Global Trends Deserve Global Charts and a Note on Chart Infrastructure

In the next few series of posts I plan to do something I've largely shied away from in my career: cross-sectional data.  This data is important because it helps to remind us that the mean is just that - the mean.  It hides import variation in the data. Just look at the graph below for an example!
So in the next few posts I will focus on the world, at fixed points in time, to delve in and help describe whats happening globally.  For this exercise, I will rely on Treasury TIC data, the BIS for short-term rates and Inflation, and the IMF and OECD for a smorgasbord of other data.  I hope you come to enjoy what follows.

Building a chart infrastructure

What is chart infrastructure? It is a set of charts that can be easily transferred to new problems.  It's all about efficiency and "reproduce ability" - that's what statistical programming is all about (in my view).  A proper chart infrastructure requires proper data, for geographical data it's all about making sure the names of locations in your data-set match-up with your coordinate 'crosswalk' files.  This files has things like state abbreviations and states spelled out in full - in order to cover the bases and making merging in new data-sets easier.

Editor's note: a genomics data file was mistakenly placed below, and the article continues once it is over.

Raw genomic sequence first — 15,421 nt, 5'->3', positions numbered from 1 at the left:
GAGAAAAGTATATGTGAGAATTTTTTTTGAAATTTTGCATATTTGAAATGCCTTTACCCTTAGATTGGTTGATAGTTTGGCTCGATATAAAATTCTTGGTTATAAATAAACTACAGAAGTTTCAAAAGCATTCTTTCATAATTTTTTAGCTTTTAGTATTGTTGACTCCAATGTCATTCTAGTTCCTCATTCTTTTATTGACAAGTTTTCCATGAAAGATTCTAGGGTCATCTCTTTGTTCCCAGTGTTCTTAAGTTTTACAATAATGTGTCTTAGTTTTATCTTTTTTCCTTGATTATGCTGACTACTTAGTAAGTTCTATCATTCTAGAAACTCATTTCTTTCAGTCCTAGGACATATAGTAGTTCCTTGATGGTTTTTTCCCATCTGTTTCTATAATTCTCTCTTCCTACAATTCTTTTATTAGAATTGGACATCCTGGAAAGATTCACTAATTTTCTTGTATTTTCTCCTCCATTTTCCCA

Chart Infrastructure as geographical or otherwise, also means setting up a data process that allows for the easy and swift update of charts.  Therefore, having a proper chart infrastructure requires having a proper data infrastructure.  For example, take the charts below.

A. I save each chart as a 6 x 11 so that each chart takes up the exact same area in my work across all platforms.
B. For each area I have a set of fixed latitudes and longitudes, so that in future plots involving Europe or South America will be comparable to the eye.
C. Each plot is made easily update-able by the data flow infrastructure.

These points are recommended for those building chart-packs.